When workers signed up for Obamacare, they submitted their estimated annual income to qualify for tax subsidies. But 55% of those American households took home more money than they expected or estimated. Workers who underestimated their income due to more overtime or changing jobs will be hit with a tax bill along with part-time workers and free-lancers who made more income than they estimated.
Americans who had an alteration in family status such as divorce, marriage or death will find a change in their estimated income resulting in a tax bill too.
Americans penalized for not having health insurance are also receiving tax bills. Under Obamacare law, not having the health coverage carries fines of $95. per individual or 1% of an individual’s income for 2014. Each uninsured person is paying an average fine of $172.00 per year.
Taxpayers will have to struggle with new tax forms and calculations as well. Unfortunately, tax preparers often use software to help people with filing their returns and available software is not up to task when figuring the complicated calculations of Obamacare. The software would have to be programmed for the particular area where the taxpayer lives and would have to incorporate details of Obamacare plans for that region of the country. There is no software available to calculate those details. These new tax calculations have to be done without a computer, by a knowledgeable person.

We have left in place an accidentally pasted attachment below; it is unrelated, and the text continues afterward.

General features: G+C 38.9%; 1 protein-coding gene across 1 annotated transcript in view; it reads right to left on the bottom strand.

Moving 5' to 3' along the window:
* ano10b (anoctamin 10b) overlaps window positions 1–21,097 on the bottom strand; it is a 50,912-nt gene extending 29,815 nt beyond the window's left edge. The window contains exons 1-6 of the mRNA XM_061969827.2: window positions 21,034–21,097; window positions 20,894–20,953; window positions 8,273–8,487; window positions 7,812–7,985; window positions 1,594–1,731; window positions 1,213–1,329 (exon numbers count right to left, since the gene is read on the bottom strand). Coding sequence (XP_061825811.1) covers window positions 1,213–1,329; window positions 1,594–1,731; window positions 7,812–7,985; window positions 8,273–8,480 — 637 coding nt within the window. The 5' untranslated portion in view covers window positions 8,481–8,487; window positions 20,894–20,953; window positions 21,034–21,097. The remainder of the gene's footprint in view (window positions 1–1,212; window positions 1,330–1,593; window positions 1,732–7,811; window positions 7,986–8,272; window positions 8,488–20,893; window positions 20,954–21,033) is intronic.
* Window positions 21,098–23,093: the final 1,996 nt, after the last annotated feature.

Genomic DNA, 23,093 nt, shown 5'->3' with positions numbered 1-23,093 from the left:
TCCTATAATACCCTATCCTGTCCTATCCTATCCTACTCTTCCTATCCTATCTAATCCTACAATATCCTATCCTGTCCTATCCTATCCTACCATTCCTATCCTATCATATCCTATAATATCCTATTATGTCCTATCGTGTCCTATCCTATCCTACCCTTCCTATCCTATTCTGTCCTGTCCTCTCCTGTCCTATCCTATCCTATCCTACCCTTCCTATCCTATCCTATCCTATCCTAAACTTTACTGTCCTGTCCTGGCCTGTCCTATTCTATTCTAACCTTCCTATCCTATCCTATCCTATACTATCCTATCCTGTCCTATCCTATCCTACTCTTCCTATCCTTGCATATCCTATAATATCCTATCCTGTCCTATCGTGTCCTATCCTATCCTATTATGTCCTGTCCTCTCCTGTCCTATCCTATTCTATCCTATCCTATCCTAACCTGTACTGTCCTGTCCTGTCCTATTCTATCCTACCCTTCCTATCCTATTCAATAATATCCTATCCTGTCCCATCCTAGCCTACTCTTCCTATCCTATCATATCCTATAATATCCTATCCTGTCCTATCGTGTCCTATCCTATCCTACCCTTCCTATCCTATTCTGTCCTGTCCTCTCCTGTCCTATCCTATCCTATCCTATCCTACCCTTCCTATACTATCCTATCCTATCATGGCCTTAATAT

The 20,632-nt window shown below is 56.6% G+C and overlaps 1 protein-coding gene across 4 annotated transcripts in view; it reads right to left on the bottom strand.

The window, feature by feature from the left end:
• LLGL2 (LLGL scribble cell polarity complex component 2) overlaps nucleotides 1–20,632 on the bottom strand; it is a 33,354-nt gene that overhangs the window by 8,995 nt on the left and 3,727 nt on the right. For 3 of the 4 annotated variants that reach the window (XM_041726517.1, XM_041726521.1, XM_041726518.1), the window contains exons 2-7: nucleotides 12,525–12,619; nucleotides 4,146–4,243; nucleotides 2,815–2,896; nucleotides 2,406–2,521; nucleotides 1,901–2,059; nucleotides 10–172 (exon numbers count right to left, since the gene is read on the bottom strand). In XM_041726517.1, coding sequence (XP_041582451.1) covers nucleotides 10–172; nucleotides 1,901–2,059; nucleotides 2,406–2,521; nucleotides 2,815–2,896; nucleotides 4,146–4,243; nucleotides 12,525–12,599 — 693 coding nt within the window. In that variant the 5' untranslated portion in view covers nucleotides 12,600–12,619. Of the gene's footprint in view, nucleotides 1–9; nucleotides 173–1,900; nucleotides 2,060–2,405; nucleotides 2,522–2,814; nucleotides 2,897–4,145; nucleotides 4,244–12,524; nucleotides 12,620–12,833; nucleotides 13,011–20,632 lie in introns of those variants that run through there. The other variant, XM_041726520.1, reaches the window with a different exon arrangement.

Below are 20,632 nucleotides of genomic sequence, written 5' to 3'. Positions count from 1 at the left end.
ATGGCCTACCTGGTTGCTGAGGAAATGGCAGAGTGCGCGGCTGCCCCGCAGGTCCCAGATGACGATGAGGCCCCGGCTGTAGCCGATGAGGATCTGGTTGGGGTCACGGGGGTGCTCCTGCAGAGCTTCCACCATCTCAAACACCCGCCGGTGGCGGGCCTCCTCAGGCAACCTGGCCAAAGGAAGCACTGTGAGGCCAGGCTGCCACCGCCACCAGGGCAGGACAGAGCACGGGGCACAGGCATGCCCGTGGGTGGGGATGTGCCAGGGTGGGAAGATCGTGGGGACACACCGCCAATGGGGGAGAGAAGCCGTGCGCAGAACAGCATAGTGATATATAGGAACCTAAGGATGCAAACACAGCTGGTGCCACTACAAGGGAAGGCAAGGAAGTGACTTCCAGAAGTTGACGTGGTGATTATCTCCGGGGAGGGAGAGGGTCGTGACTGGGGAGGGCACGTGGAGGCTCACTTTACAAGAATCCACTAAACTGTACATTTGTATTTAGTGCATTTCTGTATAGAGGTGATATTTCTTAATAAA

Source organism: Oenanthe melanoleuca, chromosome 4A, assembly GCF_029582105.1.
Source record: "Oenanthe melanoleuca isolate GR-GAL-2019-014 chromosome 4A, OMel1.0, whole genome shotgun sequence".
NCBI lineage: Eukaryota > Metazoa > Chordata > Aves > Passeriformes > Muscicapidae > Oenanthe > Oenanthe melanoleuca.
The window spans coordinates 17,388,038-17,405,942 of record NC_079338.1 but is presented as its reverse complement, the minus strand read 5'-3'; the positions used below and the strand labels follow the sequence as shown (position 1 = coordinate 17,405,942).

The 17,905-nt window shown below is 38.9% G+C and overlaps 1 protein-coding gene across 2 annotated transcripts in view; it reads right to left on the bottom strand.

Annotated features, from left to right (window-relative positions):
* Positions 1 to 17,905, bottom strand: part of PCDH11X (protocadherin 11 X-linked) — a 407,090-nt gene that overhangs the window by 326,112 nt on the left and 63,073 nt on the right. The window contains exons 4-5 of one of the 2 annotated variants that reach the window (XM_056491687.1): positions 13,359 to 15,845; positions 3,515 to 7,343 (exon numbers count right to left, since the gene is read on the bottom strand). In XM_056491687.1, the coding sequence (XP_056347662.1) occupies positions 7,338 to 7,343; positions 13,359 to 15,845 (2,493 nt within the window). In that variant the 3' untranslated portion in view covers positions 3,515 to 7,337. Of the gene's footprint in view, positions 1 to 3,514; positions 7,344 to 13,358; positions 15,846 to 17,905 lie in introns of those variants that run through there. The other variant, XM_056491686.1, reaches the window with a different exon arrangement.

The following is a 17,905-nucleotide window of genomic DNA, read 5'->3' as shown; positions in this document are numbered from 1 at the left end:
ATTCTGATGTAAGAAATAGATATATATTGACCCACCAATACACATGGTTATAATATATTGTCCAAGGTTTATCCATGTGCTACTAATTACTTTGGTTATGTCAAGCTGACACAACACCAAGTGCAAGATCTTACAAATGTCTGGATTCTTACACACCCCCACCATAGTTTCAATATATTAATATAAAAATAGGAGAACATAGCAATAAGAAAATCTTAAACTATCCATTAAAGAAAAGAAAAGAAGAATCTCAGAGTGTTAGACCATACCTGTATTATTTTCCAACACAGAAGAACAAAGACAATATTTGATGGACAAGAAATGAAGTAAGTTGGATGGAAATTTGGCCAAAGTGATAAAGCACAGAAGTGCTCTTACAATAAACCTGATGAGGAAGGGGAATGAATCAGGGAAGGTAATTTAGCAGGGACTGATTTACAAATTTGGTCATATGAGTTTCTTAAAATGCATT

Another wake-up blow to millions of taxpayers will be reduced subsidies leading to individuals paying a larger monthly Obamacare payment.
The IRS may not have a happy year either. The laws connected with Obamacare assigned all penalties and subsidies through to the IRS. The IRS is one agency already struggling with answering phone calls and having the correct input for taxpayers. With these new and major responsibilities associated with Obamacare come new and additional problems for the IRS. Mistakes on the health-related forms already put a hold on 820,000 refunds to taxpayers. The IRS won’t know the amount of all the issues and miscalculations until the end of the filing season.
If you need assistance filing your taxes, or need have any other tax issues, you can visit our Tax Law page or contact our tax attorney at 303-618-2122. For information on our other areas of practice, including Business Law and Real Estate Law, visit our website.